My life did not revolve around partying and girly get togethers as it sometimes seemed to be for my German friends. I never even really celebrated our fifth season ‘Karneval’ properly until I turned 22. Instead I filled my days with sports, music, acting and academics. But growing up in Germany nevertheless influenced me. German schools value independency. When encountering a problem, your teachers often refer us to alternative sources: “I’m not telling you what to do. Do some research!" And that is what we did. We became independent problem-solvers. This branches out into all parts of life. Moving out early, carrying your groceries, paying for your driver’s license yourself. And it comes with a straight forwardness. When my German friends say they will help you move tomorrow at 9am, they will be there tomorrow at 9am. And if they don’t like the way they are being treated, they won’t beat around the bush but let you know. This probably is where I got my appreciation for honesty and getting to the point. It just gets things done a lot quicker.
Germany has a culture of travelling and I am thankful for my parents to make that possible for me as well. After the school’s summer break the question always is ‘What did you do? Where did you go?’ I think I can consider myself lucky that I got the chance to tap into that culture of travelling and develop it further for myself.
Being Arabic does not mean Islam. I find it funny how when I mention America or Germany people often just seem excited or interested. Then I mention Palestine or being Arabic and I can see their brain work, wondering if this next question is inappropriate: “So, are you Muslim, then?” I don’t find this question offensive per se. It rather shows how segregated all the countries people refer to ‘Arabic Countries’ (and I was recently told it is a lot more complicated than that, the ‘Arabs’ historically being people from the Gulf States, but I won’t go into that here) are from the rest of the world. I believe we aren’t fully accepted as humans as long as the first association is religion. But enough of that...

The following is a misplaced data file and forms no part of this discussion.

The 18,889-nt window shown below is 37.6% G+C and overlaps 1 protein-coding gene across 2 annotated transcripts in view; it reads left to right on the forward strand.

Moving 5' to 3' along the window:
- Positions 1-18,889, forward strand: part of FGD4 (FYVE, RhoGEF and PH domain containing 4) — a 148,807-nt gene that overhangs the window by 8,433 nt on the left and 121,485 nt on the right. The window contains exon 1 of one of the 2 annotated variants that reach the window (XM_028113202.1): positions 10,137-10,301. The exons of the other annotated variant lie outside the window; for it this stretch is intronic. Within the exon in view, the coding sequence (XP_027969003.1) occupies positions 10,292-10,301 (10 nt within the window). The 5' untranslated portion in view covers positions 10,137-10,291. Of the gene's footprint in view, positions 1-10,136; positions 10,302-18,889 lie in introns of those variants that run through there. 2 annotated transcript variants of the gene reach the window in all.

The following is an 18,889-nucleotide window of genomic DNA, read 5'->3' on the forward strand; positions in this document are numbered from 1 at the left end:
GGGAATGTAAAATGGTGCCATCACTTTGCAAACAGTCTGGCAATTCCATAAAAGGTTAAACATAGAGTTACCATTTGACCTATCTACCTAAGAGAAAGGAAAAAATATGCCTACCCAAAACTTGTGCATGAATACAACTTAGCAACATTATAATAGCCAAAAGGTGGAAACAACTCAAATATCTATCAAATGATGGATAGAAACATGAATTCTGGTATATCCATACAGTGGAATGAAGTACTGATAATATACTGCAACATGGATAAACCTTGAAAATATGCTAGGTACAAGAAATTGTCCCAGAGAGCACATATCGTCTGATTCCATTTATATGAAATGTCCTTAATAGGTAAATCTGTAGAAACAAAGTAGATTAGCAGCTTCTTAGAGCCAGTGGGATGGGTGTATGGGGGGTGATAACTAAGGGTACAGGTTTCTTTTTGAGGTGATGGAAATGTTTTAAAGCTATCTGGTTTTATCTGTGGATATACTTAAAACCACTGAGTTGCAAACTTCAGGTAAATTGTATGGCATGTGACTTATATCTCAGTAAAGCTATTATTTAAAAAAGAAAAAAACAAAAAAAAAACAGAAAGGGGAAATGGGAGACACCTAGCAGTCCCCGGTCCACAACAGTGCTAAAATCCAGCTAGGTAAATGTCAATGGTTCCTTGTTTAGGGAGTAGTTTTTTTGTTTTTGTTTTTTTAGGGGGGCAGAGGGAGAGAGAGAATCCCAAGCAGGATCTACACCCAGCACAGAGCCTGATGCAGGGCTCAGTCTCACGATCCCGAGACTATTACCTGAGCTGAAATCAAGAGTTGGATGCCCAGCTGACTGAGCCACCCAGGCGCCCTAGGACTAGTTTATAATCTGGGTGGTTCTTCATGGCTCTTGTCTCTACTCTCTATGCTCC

For a while the only ties I had to my Palestinian side were my father, a small family in the north of Germany that I would see once a year and the constant sound of Al Jazeera in our living room. I didn’t connect to this side of my heritage because I had difficulties seeing similarities to me – or any traits that I wanted to accept as my own. But take away all the stereotypes of strict families, the oppressed personality and the planned out life (becoming a doctor, engineer, lawyer, marrying and having kids and living in the house next door…) and you can see the warmth of the community, the caring love between family members. When I was 11 years old, my cousin came to Germany from Gaza to go to university and live with us. None of my immediate family really knew him but my father took him in as one of his own (because in a sense, he is) and willingly paid for his education, his rent, his food. This is the treatment that I also get from any of my father’s family or good friends, even if I don’t know them. We should, after all, take care of family and the people we care about.
Years ago my cousin called from Australia. I had never heard from or of him. I was the one answering the phone. Even though he wanted to speak to my father, he engaged me in a conversation and before I knew it, he invited me to Australia and joked about telling my father off for not introducing us earlier. I feel good being a part of this community, and this community being part of me. The temperament and energy, caring and loving nature keeps my life: loud, lively and interesting.
Nowadays a conversation often goes like this:
“I’m from Germany.”
“Your English is pretty good!”
“I’m also American.” I then say with a smile.
“Your name sounds Arabic.”
“It is. I’m also Palestinian.”